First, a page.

I do have a job I enjoy now, incidentally, if not one I ever thought I’d have -  and I also have this blog, which is whimsical and frivolous and allows me to indulge the side of me that always thought I’d write for Cosmopolitan. I enjoy my life and so no, I’m not unhappy. But I wanted to stand up for the people in Generation Y who are unhappy. Maybe their expectations were different from their parents. But I think it’s important to remember that reality was different too.  


  1. Awesome post, I couldn't agree with you more! It's something that I mention quite a lot myself on my blog and in conversation.

    No we don't think that life should be handed to us on a silver platter but most of us have worked bloody hard and when you've been ducking and diving for a couple of years after graduating, doing jobs unrelated to your degree, it's frustrating. At the same time, I don't agree with people who sit on their arse waiting for opportunities to fall into their lap, I mean a job is better than no job but you're right, we're not spoilt, we're becoming a bit of a lost generation. That article speaks of the minority not the majority.

    Danielle xo

  2. Fantastic post and realllly rang true for me. I dreamt of being a journalist and writer for many years, made all my decisions around it and now I'm in sales!!


  3. This was so interesting to read!

  4. Wow, I really loved that, great post!! Thank you! :)

    I'm also in Generation Y, but have still got about 2 years of school before university left in front of me. It makes me so sad that people who've got so much potential and great education and everything can't get jobs because of the economy (but I'm glad that you've got one that you're happy with!). I really hope it turns around soon!

    And also thank you for being so lovely on leaving a comment on my HP post, haha :D I hope that you have a wonderful day and thank you again for the very interesting insight!


  5. This was so well written, and really resonates with me right now. I graduated in June (with a good degree, from a good university, with a good classifcation) and nada so far! Well, I'm back home with my parents and got a little job at a cafe to keep me going in the meantime (luckily they were very nice and willing to employ me even though I was very open about the fact I'm applying for graduate jobs) but obviously, that's not where I saw myself after working my ass off during school and university.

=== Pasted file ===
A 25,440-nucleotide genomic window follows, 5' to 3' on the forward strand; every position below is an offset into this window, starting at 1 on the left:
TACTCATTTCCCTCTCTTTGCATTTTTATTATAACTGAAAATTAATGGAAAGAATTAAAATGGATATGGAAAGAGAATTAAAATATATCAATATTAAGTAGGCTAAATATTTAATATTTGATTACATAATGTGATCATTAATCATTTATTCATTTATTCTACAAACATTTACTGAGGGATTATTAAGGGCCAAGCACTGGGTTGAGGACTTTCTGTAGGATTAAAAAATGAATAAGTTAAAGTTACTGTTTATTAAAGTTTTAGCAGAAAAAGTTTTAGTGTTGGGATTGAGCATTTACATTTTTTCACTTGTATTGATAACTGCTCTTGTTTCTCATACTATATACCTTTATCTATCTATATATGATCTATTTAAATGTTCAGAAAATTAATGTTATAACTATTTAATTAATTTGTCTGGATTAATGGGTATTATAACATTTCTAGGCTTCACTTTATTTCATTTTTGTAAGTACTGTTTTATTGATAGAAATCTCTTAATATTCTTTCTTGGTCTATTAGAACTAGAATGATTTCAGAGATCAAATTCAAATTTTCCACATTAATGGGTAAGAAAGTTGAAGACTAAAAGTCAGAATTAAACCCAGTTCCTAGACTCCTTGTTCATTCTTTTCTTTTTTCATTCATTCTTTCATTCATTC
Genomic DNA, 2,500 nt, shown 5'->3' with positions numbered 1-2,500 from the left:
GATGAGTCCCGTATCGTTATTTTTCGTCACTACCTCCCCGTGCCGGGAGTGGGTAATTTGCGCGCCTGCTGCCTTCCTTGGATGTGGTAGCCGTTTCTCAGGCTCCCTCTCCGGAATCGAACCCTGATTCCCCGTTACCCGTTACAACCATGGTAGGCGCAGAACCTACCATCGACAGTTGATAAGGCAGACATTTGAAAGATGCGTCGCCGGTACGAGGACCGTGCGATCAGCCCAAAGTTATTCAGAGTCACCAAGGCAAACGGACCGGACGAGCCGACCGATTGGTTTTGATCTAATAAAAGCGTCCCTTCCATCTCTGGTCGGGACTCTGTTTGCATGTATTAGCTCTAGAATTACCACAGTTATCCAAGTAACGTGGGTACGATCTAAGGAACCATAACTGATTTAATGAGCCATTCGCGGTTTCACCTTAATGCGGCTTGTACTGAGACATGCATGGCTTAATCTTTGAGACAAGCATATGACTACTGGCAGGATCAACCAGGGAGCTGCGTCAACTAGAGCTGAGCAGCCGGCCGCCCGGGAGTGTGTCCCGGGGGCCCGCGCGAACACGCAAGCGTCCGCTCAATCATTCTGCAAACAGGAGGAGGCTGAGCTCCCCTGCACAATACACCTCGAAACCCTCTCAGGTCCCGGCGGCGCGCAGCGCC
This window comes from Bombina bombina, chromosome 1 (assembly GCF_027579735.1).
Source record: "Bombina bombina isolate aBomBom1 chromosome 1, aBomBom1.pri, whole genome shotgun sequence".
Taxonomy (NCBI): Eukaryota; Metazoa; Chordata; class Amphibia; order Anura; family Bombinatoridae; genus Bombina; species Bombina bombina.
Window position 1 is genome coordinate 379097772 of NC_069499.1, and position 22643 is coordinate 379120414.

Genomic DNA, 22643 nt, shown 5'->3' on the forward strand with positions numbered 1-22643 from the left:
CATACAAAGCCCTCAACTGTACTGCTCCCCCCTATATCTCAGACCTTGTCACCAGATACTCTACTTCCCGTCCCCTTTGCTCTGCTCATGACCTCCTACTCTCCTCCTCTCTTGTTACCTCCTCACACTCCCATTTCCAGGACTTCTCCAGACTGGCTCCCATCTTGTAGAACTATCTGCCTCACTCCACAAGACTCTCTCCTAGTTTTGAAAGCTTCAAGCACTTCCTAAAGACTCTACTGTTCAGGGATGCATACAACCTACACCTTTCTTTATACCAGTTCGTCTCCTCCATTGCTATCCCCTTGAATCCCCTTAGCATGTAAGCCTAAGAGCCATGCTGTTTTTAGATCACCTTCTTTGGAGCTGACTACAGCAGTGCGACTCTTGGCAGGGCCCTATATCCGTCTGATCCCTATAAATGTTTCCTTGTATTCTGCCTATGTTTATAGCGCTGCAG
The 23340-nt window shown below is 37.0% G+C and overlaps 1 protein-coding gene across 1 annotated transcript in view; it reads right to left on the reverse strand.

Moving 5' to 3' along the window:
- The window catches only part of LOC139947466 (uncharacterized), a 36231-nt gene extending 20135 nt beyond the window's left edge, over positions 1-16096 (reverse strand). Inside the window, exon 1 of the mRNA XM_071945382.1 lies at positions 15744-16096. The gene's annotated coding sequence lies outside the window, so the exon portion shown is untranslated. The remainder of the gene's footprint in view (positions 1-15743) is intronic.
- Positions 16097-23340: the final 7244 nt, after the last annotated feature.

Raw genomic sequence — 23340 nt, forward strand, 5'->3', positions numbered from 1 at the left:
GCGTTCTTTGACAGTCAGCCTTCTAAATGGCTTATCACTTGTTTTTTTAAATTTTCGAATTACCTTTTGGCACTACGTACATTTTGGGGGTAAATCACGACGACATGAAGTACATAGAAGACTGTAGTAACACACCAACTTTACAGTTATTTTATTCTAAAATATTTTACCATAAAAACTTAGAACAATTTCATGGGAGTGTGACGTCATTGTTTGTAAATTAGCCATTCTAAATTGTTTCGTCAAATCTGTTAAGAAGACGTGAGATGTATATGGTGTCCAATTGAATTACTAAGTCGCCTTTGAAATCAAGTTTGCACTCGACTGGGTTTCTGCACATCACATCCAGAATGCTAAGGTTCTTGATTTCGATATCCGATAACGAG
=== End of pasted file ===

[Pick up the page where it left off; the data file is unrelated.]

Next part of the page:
I'm currently applying for jobs (my ideal job is in the UK's smallest profession and is very competitive) and have had some interviews with more lined up but there's no guarantees, and if I don't have anything by the new year I'll have to start applying for jobs that are not my ideal career. Fingers crossed!
    I have practically turned this into a blog post of my own but it's so rare that people actually talk about this, and I find it difficult talking to people who don't know my situation and will inevitably ask "so what are you doing now?" So thank you very much for sharing this!

  6. This is probably the truest post I have read in quite some time. It frustrates me to know end that people in our generation get stereotyped so negatively. Truth is there are a lot of lazy Gen Y's but there are also so many more that work really hard for what they have. I grew up with the mentality that you go to school and then you get a job and you move out of home and have children. It doesn't make us bad people to want a different path. It also doesn't make us bad people to not want to settle for something mediocre because we know how much more is out there. Gen Y's definitely deserve some slack. Loved this post!

    Debra Bros Blog

  7. Brilliant writing Cate, really kept me engaged and wanting to read all of it! I should be starting uni next year and I'm sure it will be daunting but I look forward to the experience, sometimes my mind wanders to what will happen after graduation, jumping into working life. However I think it's important to have no high expectations and not to be disheartened by rejection or feeling lost in a world of competition. You have summed up the struggles young people are facing and I appreciate this post.

    Essence of Jess

  8. Such a good read! I followed the school-uni path and got a retail job! I experience a few years of anxiety and was not able to work! I don't think the whole mental health is just our generation thing maybe now it's more spoken about. It can be so disheartening not finding a job, being out of work and trying to find a place in the work place. I'm glad to hear you have one, enjoy and are happy! I don't know what others want out of life, but a job and being happy and content would be perfect for me lol. Yes my blog is a place I enjoy myself and imagine I'm a magazine writer lol thank you the lovely comment x

  9. This is a really interesting response Cate. The article sparked many a discussion amongst me and my friends who are also in the recently graduated limbo where ambition and reality start to jarr. It's exactly this kind of post which made me nominate you for The Versatile Blogger Award which you can see here on my blog: ! Thanks for the read! xxx